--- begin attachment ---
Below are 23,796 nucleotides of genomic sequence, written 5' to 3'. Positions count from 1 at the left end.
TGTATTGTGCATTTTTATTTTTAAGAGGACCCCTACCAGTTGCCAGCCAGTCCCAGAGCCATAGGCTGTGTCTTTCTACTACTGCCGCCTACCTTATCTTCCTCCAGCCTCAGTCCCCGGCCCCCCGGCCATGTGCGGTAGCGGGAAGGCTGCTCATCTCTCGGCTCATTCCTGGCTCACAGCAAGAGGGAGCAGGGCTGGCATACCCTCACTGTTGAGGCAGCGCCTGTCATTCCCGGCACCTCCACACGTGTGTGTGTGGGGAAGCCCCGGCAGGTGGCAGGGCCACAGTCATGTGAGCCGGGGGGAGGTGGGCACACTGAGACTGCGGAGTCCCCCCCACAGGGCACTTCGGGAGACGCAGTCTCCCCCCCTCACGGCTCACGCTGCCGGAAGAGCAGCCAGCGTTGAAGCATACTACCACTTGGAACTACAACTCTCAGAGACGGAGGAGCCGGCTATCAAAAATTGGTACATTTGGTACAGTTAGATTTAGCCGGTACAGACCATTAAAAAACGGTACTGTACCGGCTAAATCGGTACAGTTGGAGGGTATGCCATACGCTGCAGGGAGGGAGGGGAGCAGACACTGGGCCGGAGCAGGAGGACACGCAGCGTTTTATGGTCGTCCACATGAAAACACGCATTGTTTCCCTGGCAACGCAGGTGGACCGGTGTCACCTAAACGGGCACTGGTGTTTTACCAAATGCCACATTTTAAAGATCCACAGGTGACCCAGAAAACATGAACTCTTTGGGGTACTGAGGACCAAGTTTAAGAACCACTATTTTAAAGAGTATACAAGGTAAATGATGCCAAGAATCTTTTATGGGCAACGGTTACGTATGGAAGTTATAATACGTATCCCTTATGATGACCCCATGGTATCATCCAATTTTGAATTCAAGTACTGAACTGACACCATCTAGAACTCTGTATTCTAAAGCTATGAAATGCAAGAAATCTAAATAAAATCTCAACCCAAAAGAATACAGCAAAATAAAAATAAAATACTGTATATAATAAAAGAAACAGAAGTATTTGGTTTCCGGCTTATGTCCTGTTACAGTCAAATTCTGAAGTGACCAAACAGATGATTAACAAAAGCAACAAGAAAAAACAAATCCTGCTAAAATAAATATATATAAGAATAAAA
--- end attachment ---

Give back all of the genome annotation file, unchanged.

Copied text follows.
Below are 23,796 nucleotides of genomic sequence, written 5' to 3'. Positions count from 1 at the left end.
TGTATTGTGCATTTTTATTTTTAAGAGGACCCCTACCAGTTGCCAGCCAGTCCCAGAGCCATAGGCTGTGTCTTTCTACTACTGCCGCCTACCTTATCTTCCTCCAGCCTCAGTCCCCGGCCCCCCGGCCATGTGCGGTAGCGGGAAGGCTGCTCATCTCTCGGCTCATTCCTGGCTCACAGCAAGAGGGAGCAGGGCTGGCATACCCTCACTGTTGAGGCAGCGCCTGTCATTCCCGGCACCTCCACACGTGTGTGTGTGGGGAAGCCCCGGCAGGTGGCAGGGCCACAGTCATGTGAGCCGGGGGGAGGTGGGCACACTGAGACTGCGGAGTCCCCCCCACAGGGCACTTCGGGAGACGCAGTCTCCCCCCCTCACGGCTCACGCTGCCGGAAGAGCAGCCAGCGTTGAAGCATACTACCACTTGGAACTACAACTCTCAGAGACGGAGGAGCCGGCTATCAAAAATTGGTACATTTGGTACAGTTAGATTTAGCCGGTACAGACCATTAAAAAACGGTACTGTACCGGCTAAATCGGTACAGTTGGAGGGTATGCCATACGCTGCAGGGAGGGAGGGGAGCAGACACTGGGCCGGAGCAGGAGGACACGCAGCGTTTTATGGTCGTCCACATGAAAACACGCATTGTTTCCCTGGCAACGCAGGTGGACCGGTGTCACCTAAACGGGCACTGGTGTTTTACCAAATGCCACATTTTAAAGATCCACAGGTGACCCAGAAAACATGAACTCTTTGGGGTACTGAGGACCAAGTTTAAGAACCACTATTTTAAAGAGTATACAAGGTAAATGATGCCAAGAATCTTTTATGGGCAACGGTTACGTATGGAAGTTATAATACGTATCCCTTATGATGACCCCATGGTATCATCCAATTTTGAATTCAAGTACTGAACTGACACCATCTAGAACTCTGTATTCTAAAGCTATGAAATGCAAGAAATCTAAATAAAATCTCAACCCAAAAGAATACAGCAAAATAAAAATAAAATACTGTATATAATAAAAGAAACAGAAGTATTTGGTTTCCGGCTTATGTCCTGTTACAGTCAAATTCTGAAGTGACCAAACAGATGATTAACAAAAGCAACAAGAAAAAACAAATCCTGCTAAAATAAATATATATAAGAATAAAA